Retirement brings both relief and obstacles to the lives of Boomers. Boomers have been at the helm of their families, during their working years balancing career and family. Not surprisingly, many of this generation are arriving at retirement while still playing a vital role in the lives of their children and grandchildren, but many are also now needed as caretakers for aging parents. Some Boomers are choosing to purchase neighboring homes for their aging parents or move them closer, but with the peace of mind of a care facility to assist with the more physical aspects of caring for a loved one.
Another way that Boomers are addressing the challenges of retirement is by downsizing and purchasing affordable housing. Moving to Florida is a bucket list dream for many. Some Boomers opt to become snowbirds and enjoy the best of both worlds. The cost to live in Florida is comparable or lower than many other places in the nation. Florida has a lower tax rate and does not have a state tax which makes it quite enticing.
In the manufactured housing industry owners and investors know that they can offer some prime advantages to new retirees beyond just the economics. There has been considerable reinvestment in communities. It is clear that retirees want to enjoy their free time. Clubhouses, shuffleboard courts, billiards, and heated pools have become the standard. Retirees want to remain active. Tennis courts, pickleball, lap lanes in pools, and fitness centers have become very desirable amenities. Some larger communities even have golf courses, saunas, restaurants and more.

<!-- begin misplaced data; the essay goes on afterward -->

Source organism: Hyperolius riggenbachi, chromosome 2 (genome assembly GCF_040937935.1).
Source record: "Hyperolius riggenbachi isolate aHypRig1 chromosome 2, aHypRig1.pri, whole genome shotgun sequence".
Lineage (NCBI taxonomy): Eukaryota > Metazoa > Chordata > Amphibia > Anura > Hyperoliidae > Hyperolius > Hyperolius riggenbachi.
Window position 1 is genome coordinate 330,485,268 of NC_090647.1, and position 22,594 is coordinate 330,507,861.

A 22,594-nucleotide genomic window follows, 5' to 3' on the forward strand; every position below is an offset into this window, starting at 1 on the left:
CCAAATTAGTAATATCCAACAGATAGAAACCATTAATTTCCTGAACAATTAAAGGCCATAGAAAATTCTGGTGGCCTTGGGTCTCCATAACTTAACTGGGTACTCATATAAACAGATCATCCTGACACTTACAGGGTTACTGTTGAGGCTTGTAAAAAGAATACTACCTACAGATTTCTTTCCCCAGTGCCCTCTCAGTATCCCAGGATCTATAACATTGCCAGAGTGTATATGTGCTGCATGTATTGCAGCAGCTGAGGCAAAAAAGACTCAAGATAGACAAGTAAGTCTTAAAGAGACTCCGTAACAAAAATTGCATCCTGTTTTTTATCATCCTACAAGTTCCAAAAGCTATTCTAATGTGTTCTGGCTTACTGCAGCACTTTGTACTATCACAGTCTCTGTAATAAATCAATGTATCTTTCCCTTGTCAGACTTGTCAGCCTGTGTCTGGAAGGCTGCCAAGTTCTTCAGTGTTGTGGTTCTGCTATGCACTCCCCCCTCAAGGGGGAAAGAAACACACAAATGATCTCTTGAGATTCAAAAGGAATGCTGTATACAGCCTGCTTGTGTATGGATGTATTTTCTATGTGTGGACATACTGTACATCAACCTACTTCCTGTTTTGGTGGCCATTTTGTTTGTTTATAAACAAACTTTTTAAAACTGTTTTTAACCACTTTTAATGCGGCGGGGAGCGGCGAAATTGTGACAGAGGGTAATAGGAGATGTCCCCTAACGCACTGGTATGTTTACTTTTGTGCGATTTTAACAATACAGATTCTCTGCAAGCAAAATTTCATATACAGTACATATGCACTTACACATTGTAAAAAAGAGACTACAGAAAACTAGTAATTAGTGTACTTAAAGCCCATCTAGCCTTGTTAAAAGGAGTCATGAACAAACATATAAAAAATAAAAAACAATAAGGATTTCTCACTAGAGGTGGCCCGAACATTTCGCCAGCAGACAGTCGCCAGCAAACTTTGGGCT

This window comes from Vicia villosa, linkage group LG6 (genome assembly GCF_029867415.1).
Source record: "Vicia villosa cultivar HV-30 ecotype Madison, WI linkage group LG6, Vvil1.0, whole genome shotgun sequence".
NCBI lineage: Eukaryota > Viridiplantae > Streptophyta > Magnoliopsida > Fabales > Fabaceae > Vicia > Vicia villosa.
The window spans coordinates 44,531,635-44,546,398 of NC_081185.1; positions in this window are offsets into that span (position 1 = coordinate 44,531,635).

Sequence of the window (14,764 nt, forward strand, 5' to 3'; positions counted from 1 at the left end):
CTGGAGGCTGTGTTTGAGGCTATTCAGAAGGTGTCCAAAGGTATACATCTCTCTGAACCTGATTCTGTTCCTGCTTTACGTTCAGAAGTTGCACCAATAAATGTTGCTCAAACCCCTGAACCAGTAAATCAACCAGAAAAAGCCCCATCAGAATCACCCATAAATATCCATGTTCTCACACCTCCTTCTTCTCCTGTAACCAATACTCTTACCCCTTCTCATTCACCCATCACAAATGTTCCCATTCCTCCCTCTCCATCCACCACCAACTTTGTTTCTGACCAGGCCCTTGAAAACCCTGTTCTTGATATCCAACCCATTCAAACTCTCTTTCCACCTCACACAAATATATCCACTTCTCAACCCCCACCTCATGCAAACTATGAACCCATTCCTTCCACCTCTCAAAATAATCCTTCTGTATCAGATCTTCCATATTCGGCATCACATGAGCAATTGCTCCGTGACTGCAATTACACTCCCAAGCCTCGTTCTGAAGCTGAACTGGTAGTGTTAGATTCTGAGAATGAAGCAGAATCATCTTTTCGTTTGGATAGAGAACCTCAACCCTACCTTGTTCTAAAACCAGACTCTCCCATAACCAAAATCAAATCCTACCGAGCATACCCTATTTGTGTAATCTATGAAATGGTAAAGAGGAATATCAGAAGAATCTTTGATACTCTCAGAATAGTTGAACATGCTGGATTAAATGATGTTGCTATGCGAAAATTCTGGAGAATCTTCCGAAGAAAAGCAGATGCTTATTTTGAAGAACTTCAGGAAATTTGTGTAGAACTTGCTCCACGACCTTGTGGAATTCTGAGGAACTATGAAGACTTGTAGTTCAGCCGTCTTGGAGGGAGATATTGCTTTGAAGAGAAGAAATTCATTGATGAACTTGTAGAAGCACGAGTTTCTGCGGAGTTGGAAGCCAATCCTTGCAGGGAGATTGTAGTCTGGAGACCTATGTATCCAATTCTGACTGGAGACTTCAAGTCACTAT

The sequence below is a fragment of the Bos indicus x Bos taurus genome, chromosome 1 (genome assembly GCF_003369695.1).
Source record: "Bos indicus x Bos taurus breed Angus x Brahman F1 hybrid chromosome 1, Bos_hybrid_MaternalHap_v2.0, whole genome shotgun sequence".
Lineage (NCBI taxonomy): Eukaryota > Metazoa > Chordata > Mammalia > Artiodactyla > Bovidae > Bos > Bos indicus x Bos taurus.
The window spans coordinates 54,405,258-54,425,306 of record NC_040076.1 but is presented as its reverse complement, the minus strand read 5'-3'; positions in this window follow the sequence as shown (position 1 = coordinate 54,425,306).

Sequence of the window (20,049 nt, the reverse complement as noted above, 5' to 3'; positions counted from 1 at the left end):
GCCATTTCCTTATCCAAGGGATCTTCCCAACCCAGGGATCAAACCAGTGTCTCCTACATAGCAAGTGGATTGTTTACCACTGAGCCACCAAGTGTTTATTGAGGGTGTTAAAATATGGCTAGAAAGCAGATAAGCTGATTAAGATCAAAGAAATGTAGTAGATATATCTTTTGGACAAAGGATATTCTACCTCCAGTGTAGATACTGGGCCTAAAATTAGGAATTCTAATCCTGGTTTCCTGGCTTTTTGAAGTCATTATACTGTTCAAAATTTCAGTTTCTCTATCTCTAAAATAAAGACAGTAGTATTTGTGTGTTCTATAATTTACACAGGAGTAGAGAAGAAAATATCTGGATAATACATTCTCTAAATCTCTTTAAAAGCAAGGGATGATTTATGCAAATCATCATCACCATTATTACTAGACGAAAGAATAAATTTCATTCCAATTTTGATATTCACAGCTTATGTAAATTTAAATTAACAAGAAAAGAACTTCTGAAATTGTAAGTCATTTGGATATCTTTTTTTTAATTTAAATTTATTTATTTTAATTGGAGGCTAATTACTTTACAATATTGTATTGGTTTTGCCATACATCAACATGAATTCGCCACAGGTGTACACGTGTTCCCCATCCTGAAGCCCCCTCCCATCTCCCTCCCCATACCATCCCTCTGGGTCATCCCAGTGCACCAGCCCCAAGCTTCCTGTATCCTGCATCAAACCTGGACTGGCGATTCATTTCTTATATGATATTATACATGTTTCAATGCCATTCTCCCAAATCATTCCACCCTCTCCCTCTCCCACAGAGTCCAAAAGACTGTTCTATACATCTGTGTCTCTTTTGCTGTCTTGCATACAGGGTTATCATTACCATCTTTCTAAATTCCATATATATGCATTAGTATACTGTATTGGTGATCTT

Community managers know that retirement is a social time. Planned activities are often a deciding factor for Boomers when choosing which community to settle into and call home. Many have moved south for the warm, sunny weather and the Florida lifestyle, leaving behind family and friends. This can be an overwhelming transition for some, but community living has advantages when it comes to staying active and making friends. As newcomers join activities, residents tend to be welcoming and their common interests create strong ties. They often report these new relationships feel like extended family and lifelong friendships have been created.
No doubt that even in retirement the Baby Boomers continue to be a generation that has changed our nation. Baby Boomers continue to redefine retirement. Aging is no longer about growing old gracefully, it is about living more, new beginnings, and chasing passions. And who is more qualified to challenge the status quo than the Baby Boomer generation?
How can you use strawberries to serve your customers? That’s easy! Top them with shortcake, whipped cream, and our favorite, ice cream.
At Newby Management, Strawberry Socials are a tradition that has continued for almost 30 years, hailing all the way back to our founder’s childhood. Martin Newby grew up on a farm in Iowa. Along with the normal crops, they also grew potatoes, cabbage, sweet corn and 3 1/2 acres of strawberries.
At the end of the season, his mom and dad had the idea to invite the neighbors to bring homemade ice cream and they would supply the delicious strawberries. The birth of the first Strawberry Social was enjoyed by some 200 people on the front lawn of the farm.